Just be clear—don’t let your reader think you’re like a truck.
I suspect that more than once in grade school you experienced a conversation something like this:
You: Hey! Me and Tommy want to go swing on the swings.
Teacher: Tommy and I.
This correction of two mistakes at once has led to the unfortunate habit, mostly in the better educated, of saying things like “…between Tom and I.”
We’ve been over the issue of case before. (Subjects use I and objects use me.)
But what about putting Tom first? If you followed that link, You saw that the end of the post makes passing reference to that question of why Tom goes first, but I want to go into it a little more now. (If you didn’t follow the link: I said that the reason for putting Tom first is humility, not grammar.) That’s not quite the whole rule. The rest of the rule is:
Put the most important one first.
I see this exercised a lot in scientific writing. Suppose your team led the research, but others participated, too. Putting your team first makes sense because it fits the relationship. I ran into this recently in the March 2016 Scientific American, page 68, near the top of the first column:
We and other developmental biologists have spent the past few decades trying to understand how this cellular orientation system works.
The article is mainly about their team, but they want to give credit to others working in the same field. That’s okay. In fact, it’s humble to include the others at all.
Now you and Tommy can go play on the swing in peace!
One principle of expository writing is that it be clear. This means, partly, that you can immediately tell what each word means. Many many words have more than one meaning, so you have to be careful if you want to be clear.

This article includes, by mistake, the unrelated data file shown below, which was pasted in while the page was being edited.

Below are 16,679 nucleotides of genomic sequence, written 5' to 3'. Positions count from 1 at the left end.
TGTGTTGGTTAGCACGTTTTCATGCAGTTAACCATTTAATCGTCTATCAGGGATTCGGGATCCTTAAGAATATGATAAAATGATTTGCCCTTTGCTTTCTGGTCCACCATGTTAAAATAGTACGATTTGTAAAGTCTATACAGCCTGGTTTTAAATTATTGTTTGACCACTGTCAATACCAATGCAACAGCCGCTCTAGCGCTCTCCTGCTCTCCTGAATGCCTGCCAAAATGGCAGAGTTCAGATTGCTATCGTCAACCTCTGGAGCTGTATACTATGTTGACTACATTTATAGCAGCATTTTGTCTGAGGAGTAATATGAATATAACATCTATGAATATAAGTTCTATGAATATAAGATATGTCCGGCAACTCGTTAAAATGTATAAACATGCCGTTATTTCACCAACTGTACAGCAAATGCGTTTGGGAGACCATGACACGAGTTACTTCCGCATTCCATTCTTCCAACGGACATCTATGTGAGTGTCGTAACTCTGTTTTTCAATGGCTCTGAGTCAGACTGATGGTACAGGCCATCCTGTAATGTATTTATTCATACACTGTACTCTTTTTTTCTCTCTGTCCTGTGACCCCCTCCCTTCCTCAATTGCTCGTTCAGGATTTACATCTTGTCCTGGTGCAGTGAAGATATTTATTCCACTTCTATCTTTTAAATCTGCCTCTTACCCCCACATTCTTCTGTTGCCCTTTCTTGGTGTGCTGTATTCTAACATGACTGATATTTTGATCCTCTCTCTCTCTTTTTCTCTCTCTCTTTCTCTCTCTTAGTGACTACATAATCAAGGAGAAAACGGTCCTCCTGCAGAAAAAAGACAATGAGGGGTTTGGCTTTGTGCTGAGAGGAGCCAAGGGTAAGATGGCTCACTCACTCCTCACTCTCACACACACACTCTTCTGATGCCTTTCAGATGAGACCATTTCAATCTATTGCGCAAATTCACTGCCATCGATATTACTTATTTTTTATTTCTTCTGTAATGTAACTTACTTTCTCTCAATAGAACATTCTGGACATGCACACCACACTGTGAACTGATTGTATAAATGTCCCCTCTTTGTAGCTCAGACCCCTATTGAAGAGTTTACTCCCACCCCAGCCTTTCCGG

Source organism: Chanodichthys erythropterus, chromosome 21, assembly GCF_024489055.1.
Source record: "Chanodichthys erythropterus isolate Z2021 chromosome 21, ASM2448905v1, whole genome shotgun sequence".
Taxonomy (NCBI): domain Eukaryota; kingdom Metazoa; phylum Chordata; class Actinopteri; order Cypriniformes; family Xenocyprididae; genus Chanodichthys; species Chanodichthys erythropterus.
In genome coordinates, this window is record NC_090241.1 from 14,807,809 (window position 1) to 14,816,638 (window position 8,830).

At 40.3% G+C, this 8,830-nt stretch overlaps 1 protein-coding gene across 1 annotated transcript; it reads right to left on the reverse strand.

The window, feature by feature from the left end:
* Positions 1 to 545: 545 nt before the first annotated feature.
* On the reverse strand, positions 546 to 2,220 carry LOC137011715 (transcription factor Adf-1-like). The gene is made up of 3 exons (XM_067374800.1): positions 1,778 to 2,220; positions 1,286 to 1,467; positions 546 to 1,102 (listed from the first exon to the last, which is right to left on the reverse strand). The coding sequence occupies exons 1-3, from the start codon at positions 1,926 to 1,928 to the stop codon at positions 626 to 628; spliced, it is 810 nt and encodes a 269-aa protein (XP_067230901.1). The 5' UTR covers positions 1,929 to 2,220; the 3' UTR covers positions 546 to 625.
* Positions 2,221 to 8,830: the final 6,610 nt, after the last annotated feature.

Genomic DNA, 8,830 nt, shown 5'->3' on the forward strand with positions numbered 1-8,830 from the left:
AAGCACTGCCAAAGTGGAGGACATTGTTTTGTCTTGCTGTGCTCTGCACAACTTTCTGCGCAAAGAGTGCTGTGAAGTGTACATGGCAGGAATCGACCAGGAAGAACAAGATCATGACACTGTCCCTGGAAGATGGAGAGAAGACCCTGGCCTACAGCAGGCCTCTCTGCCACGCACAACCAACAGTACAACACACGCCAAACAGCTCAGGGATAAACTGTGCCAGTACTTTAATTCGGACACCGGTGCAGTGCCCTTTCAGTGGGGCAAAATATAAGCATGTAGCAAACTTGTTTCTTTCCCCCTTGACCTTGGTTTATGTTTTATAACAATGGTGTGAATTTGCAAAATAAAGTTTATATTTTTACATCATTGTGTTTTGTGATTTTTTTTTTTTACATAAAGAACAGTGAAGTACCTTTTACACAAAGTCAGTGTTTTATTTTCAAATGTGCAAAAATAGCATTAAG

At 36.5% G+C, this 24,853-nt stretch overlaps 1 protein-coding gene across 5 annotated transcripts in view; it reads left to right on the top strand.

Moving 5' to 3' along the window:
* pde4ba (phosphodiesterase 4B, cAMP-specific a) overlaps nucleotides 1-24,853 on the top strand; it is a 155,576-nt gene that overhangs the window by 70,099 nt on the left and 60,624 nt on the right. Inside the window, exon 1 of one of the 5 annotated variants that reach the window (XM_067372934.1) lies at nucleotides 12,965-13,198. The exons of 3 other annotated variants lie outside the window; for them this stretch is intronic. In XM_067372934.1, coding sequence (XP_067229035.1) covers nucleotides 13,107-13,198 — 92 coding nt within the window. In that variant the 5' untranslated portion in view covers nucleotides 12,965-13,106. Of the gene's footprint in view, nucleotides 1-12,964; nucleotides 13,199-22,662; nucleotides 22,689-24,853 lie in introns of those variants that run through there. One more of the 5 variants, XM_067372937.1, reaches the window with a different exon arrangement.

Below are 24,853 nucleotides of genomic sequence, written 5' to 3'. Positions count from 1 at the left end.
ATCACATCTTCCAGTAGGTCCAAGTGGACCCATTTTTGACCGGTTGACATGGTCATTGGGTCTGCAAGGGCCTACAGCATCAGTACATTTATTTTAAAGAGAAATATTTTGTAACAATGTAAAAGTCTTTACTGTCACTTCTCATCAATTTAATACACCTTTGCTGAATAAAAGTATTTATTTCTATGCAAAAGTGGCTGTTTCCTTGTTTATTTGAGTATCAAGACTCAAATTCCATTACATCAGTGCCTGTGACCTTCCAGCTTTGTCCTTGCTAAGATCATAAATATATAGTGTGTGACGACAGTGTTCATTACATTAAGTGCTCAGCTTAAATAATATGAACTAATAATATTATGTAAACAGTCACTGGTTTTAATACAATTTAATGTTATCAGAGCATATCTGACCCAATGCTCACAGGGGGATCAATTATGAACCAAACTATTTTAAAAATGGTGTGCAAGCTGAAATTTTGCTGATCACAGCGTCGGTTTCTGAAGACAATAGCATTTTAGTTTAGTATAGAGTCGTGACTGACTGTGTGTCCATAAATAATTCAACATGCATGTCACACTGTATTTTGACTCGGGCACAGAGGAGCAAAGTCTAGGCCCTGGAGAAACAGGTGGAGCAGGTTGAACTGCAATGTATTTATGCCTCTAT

If you want to be funny, though (an antithesis, perhaps, of writing clearly) these multiple-meaning words provide a font of material. Here’s a comic, Fox Trot, that makes passing reference to correct use of case (I/me) but uses two words ambiguously to create humor. Can you tell what the two words are?
It occurred to me that a third word, “English,” could also have two meanings—the country or the language. (Snicker.)
That is, I should repeat mentioning it so you won’t do it! I’m pretty sure nobody memorizes my little grammar lessons, and besides, repetition is the mother of learning, right?
Anyway, in English, we use the objective case for words that are objects of prepositions and direct objects. That means me instead of I, them instead of they. Other languages, that have more cases, can use any of several other cases with prepositions. We say their prepositions take the accusative, or the dative, or the genitive. But nobody uses the nominative with prepositions. Nominative is reserved for the subjects of sentences.
English speakers tend to get confused when their prepositions and verbs have a compound object. I think this error descends from a common correction in sixth grade English class that I won’t get into right now. So we say, the prize goes to Bill and Bob, or Tom whipped Bill and Bob, which are correct. (Nouns in English don’t show case except for the possessive.) But when we use pronouns (which do show case), lots of folks revert to the nominative, and they say it the way the third cell in this comic says it. I’m pretty sure Scott Meyer knows the correct way to use a compound direct object, but he drew his character as someone who doesn’t. Thank you, Scott, for giving me a good example of what not to say!
I don’t think it’s correct for a kid to whip his parents, but if Dad is describing it, he should say, “his mother and me.”